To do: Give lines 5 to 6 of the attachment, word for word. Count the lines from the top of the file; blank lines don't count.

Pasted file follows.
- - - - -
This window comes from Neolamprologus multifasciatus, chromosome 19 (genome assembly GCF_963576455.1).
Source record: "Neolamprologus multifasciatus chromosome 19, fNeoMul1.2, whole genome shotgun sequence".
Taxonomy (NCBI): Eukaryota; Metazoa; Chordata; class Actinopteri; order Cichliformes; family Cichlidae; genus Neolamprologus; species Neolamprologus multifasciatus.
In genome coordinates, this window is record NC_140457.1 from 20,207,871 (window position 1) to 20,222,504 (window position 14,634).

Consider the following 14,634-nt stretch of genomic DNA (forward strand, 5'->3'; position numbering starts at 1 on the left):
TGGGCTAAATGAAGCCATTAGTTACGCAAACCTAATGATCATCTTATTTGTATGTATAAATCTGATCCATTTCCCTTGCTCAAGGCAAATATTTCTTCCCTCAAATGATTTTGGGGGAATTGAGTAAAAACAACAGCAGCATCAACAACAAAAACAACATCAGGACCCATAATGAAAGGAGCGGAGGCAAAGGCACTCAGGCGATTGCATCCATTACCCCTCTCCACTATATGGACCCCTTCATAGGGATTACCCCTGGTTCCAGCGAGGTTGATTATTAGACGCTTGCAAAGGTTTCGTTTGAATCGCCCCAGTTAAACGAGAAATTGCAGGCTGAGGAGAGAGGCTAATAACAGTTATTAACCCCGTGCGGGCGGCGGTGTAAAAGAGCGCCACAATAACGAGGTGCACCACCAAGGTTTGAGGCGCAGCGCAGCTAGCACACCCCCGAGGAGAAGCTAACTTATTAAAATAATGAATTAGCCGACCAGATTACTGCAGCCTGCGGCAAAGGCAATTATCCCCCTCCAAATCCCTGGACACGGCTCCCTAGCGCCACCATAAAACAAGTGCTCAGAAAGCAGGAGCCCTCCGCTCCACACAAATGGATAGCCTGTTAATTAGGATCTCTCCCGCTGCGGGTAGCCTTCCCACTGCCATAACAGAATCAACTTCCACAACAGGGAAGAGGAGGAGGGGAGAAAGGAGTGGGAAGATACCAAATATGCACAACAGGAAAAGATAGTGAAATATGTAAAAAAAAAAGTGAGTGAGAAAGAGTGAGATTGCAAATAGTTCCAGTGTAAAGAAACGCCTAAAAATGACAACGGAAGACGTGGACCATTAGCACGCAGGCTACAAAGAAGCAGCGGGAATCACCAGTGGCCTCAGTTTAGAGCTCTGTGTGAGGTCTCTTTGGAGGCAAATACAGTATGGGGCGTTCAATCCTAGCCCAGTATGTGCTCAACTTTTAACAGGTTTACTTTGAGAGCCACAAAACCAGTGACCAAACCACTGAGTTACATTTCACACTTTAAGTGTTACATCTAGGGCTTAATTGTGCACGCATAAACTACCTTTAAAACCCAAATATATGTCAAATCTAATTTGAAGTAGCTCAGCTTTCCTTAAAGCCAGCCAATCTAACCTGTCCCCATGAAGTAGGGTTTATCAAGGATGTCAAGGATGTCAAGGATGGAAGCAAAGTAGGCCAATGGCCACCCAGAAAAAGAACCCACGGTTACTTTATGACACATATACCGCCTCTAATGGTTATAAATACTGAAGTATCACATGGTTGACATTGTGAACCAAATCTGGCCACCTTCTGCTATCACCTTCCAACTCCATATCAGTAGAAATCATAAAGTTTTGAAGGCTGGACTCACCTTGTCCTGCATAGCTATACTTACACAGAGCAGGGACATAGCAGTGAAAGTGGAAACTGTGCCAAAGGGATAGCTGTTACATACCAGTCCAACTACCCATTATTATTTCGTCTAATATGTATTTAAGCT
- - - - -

Consider the following 14,634-nt stretch of genomic DNA (forward strand, 5'->3'; position numbering starts at 1 on the left):
TGGGCTAAATGAAGCCATTAGTTACGCAAACCTAATGATCATCTTATTTGTATGTATAAATCTGATCCATTTCCCTTGCTCAAGGCAAATATTTCTTCCCTCAAATGATTTTGGGGGAATTGAGTAAAAACAACAGCAGCATCAACAACAAAAACAACATCAGGACCCATAATGAAAGGAGCGGAGGCAAAGGCACTCAGGCGATTGCATCCATTACCCCTCTCCACTATATGGACCCCTTCATAGGGATTACCCCTGGTTCCAGCGAGGTTGATTATTAGACGCTTGCAAAGGTTTCGTTTGAATCGCCCCAGTTAAACGAGAAATTGCAGGCTGAGGAGAGAGGCTAATAACAGTTATTAACCCCGTGCGGGCGGCGGTGTAAAAGAGCGCCACAATAACGAGGTGCACCACCAAGGTTTGAGGCGCAGCGCAGCTAGCACACCCCCGAGGAGAAGCTAACTTATTAAAATAATGAATTAGCCGACCAGATTACTGCAGCCTGCGGCAAAGGCAATTATCCCCCTCCAAATCCCTGGACACGGCTCCCTAGCGCCACCATAAAACAAGTGCTCAGAAAGCAGGAGCCCTCCGCTCCACACAAATGGATAGCCTGTTAATTAGGATCTCTCCCGCTGCGGGTAGCCTTCCCACTGCCATAACAGAATCAACTTCCACAACAGGGAAGAGGAGGAGGGGAGAAAGGAGTGGGAAGATACCAAATATGCACAACAGGAAAAGATAGTGAAATATGTAAAAAAAAAAGTGAGTGAGAAAGAGTGAGATTGCAAATAGTTCCAGTGTAAAGAAACGCCTAAAAATGACAACGGAAGACGTGGACCATTAGCACGCAGGCTACAAAGAAGCAGCGGGAATCACCAGTGGCCTCAGTTTAGAGCTCTGTGTGAGGTCTCTTTGGAGGCAAATACAGTATGGGGCGTTCAATCCTAGCCCAGTATGTGCTCAACTTTTAACAGGTTTACTTTGAGAGCCACAAAACCAGTGACCAAACCACTGAGTTACATTTCACACTTTAAGTGTTACATCTAGGGCTTAATTGTGCACGCATAAACTACCTTTAAAACCCAAATATATGTCAAATCTAATTTGAAGTAGCTCAGCTTTCCTTAAAGCCAGCCAATCTAACCTGTCCCCATGAAGTAGGGTTTATCAAGGATGTCAAGGATGTCAAGGATGGAAGCAAAGTAGGCCAATGGCCACCCAGAAAAAGAACCCACGGTTACTTTATGACACATATACCGCCTCTAATGGTTATAAATACTGAAGTATCACATGGTTGACATTGTGAACCAAATCTGGCCACCTTCTGCTATCACCTTCCAACTCCATATCAGTAGAAATCATAAAGTTTTGAAGGCTGGACTCACCTTGTCCTGCATAGCTATACTTACACAGAGCAGGGACATAGCAGTGAAAGTGGAAACTGTGCCAAAGGGATAGCTGTTACATACCAGTCCAACTACCCATTATTATTTCGTCTAATATGTATTTAAGCT